Patient Education Quick Reference Guide Diablo Valley Oncology/Hematology Medical Group Phone Number: 925-677-5041


Your chemotherapy treatment is called azacitidine (ay-za-SITE-i-deen) or Vidaza® (vi-DAY-za). It is commonly used to treat myelodysplastic syndrome (MDS) and has also been used to treat other diseases. Azacitidine kills abnormal cells in the bone marrow and helps the bone marrow produce normal blood cells.

What Do I Need to Know Before Starting Treatment?

Be sure to tell your healthcare provider about any prescription or over-the-counter products you are taking, including dietary supplements, vitamins, herbal medicines and homeopathic remedies. Use an effective birth control method while you are being treated. Azacitidine can cause harm to a fetus. Women should not become pregnant and men should not father a child during treatment. Tell your healthcare provider right away if you or your partner becomes pregnant while taking azacitidine. Avoid breastfeeding during treatment. It is not known if azacitidine passes into breast milk. Some chemotherapy drugs can cause sterility. Talk with your healthcare provider about your options if you want to have children in the future. Do not get any immunizations or vaccinations while you are being treated without the approval of your healthcare provider.

What Do I Need to Know Before Starting Azacitidine?

Tell your healthcare provider if you have a history of liver disease or if you have cancer in your liver. Azacitidine can make liver problems worse. In rare cases, azacitidine can cause coma and death in patients who have liver cancer. Tell your healthcare provider if you have a history of kidney disease. The risk of side effects from azacitidine may be greater in those with poor kidney function. In rare cases, azacitidine can cause kidney failure and death. Your doctor will test your kidneys and liver while you are being treated with azacitidine, and will decide if your dose needs to be changed or if your treatment needs to be stopped. You should not take this treatment if you are allergic to azacitidine, mannitol or any components of these drugs, or if you have advanced liver cancer. Formal drug interaction studies have not been done with azacitidine, however it is important to tell your healthcare provider about any medications you are taking.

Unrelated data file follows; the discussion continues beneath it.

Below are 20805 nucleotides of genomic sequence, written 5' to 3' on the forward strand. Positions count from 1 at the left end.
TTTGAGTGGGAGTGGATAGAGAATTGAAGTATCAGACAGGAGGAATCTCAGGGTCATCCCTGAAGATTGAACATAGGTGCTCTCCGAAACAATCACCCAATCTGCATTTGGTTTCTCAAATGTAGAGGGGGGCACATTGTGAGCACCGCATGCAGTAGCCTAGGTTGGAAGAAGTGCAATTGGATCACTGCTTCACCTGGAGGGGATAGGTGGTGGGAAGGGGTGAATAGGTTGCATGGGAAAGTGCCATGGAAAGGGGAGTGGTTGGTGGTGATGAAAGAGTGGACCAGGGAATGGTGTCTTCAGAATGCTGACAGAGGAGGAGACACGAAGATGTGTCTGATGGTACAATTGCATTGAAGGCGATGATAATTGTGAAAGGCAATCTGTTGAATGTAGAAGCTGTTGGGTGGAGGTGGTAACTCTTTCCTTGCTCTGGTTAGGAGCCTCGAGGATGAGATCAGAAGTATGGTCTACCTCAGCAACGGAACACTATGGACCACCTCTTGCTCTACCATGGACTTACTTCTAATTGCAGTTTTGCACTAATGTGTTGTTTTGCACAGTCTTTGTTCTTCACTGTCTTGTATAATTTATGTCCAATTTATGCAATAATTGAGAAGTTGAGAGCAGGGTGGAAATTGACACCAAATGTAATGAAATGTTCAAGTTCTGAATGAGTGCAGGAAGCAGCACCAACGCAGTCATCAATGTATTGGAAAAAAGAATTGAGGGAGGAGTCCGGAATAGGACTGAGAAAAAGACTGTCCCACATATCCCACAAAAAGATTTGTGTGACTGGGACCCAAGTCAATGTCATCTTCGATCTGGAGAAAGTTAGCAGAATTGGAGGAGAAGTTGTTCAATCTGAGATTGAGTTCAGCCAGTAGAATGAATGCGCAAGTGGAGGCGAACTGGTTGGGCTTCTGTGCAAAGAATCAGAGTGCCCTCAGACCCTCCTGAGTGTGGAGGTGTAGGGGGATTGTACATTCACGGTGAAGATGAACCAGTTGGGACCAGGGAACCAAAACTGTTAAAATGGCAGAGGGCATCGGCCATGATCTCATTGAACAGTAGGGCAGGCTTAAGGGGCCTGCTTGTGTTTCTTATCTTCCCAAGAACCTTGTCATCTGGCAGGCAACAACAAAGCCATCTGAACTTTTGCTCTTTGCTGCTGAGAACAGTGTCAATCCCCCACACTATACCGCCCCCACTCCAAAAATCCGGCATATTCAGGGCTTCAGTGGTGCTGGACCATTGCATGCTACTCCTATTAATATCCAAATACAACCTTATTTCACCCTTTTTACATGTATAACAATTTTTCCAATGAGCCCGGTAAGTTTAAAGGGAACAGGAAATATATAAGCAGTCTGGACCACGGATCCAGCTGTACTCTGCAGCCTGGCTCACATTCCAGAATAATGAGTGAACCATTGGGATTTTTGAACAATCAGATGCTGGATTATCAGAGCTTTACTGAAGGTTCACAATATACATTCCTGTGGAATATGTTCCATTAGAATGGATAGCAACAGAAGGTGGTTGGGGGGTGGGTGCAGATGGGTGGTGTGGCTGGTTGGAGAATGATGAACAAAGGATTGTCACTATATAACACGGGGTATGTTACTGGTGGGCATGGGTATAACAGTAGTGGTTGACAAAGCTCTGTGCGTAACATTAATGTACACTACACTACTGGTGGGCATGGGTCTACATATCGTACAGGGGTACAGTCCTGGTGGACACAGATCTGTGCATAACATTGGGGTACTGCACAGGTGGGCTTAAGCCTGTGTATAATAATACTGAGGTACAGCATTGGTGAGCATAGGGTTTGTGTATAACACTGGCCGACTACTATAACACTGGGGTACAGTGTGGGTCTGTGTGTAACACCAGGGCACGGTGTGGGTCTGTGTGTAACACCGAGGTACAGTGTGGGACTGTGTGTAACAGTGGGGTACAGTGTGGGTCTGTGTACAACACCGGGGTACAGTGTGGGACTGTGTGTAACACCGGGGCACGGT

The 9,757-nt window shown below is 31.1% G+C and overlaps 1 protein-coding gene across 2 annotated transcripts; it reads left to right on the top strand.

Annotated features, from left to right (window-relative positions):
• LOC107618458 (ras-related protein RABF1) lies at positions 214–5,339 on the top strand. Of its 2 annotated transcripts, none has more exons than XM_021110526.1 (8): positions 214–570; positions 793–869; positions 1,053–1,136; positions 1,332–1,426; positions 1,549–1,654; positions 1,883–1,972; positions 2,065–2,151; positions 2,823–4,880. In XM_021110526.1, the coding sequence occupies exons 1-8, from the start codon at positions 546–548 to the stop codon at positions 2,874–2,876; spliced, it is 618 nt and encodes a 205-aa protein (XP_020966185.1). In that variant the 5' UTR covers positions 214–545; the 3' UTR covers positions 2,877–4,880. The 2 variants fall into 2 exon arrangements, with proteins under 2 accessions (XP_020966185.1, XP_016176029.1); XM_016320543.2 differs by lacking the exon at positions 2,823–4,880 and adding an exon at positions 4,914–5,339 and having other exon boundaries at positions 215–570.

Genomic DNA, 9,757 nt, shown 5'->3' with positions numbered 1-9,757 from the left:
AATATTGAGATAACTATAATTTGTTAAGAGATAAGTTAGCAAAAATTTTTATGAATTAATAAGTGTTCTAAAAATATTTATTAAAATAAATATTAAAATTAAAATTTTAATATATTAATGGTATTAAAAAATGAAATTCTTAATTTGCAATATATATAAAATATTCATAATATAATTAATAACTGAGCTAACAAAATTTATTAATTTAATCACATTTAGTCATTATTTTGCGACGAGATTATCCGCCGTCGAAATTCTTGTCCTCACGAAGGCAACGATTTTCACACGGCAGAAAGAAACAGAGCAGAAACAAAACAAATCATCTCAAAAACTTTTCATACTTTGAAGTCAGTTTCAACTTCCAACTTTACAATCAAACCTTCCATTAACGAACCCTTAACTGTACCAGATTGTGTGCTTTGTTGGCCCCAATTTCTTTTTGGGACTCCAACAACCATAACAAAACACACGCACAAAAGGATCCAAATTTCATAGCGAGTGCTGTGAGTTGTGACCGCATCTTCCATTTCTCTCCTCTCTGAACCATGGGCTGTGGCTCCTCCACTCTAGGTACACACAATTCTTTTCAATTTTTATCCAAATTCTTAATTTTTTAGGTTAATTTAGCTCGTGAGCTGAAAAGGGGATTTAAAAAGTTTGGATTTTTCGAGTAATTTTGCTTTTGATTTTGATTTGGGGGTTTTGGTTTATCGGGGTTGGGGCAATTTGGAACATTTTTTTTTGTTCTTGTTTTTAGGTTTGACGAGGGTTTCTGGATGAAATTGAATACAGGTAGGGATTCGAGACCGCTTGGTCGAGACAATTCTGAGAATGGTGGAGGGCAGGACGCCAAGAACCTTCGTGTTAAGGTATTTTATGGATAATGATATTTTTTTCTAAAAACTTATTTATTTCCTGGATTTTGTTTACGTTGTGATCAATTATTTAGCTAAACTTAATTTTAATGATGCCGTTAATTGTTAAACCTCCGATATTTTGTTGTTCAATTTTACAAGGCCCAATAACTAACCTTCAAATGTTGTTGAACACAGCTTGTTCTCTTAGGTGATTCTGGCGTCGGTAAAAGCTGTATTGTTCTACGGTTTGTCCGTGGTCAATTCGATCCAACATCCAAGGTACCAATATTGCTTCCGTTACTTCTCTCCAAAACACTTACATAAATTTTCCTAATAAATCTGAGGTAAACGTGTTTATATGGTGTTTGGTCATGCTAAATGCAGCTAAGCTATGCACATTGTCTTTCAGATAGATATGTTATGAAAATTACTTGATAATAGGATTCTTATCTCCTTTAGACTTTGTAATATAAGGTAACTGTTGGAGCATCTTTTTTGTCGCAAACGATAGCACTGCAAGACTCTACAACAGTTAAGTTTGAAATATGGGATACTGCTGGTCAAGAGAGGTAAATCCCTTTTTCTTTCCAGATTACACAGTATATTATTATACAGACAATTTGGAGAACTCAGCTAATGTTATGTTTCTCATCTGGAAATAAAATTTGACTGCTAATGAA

How Is the Treatment Given?

Your healthcare provider will give you your treatment by injection into a vein or an injection under the skin. The dose you receive will be based on your weight and height. Your healthcare provider will determine the number of treatments you receive. You may be given medicines to help prevent and control nausea and vomiting before you receive your treatment. These medicines may be given either by mouth or by injection into a vein. If you are given any medicine to take at home, do not share it with others. Sharing this medication with anyone else could be harmful.

When Should I Call My Healthcare Provider?

Call your healthcare provider right away if you have any of the following symptoms:
  • Shaking chills or fever of 100.5 degrees F or higher
  • Unusual bleeding, easy bruising or pinpoint red spots on your skin
  • Vomiting that is severe or that lasts several hours
  • Painful or frequent urination or blood in your urine
  • Diarrhea that causes an additional four bowel movements a day, diarrhea that lasts more than one day, diarrhea at night or diarrhea with fever, cramps or bloody stools
  • Irregular or rapid heart beat, chest pain, chest tightness or shortness of breath
  • Dizziness or feeling lightheaded
  • Inability to eat or weight loss

What Are the Possible Side Effects?

All drugs can cause side effects, but every person reacts differently to each drug. The following chart lists the possible side effects that can occur with your treatment, how to recognize and minimize symptoms and possible treatments. The side effects are grouped by how often the side effect occurs: Common (occurs in more than 25 percent of patients), Less Common (occurs in 5 to 25 percent of patients) or Rare (occurs in less than 5 percent of patients).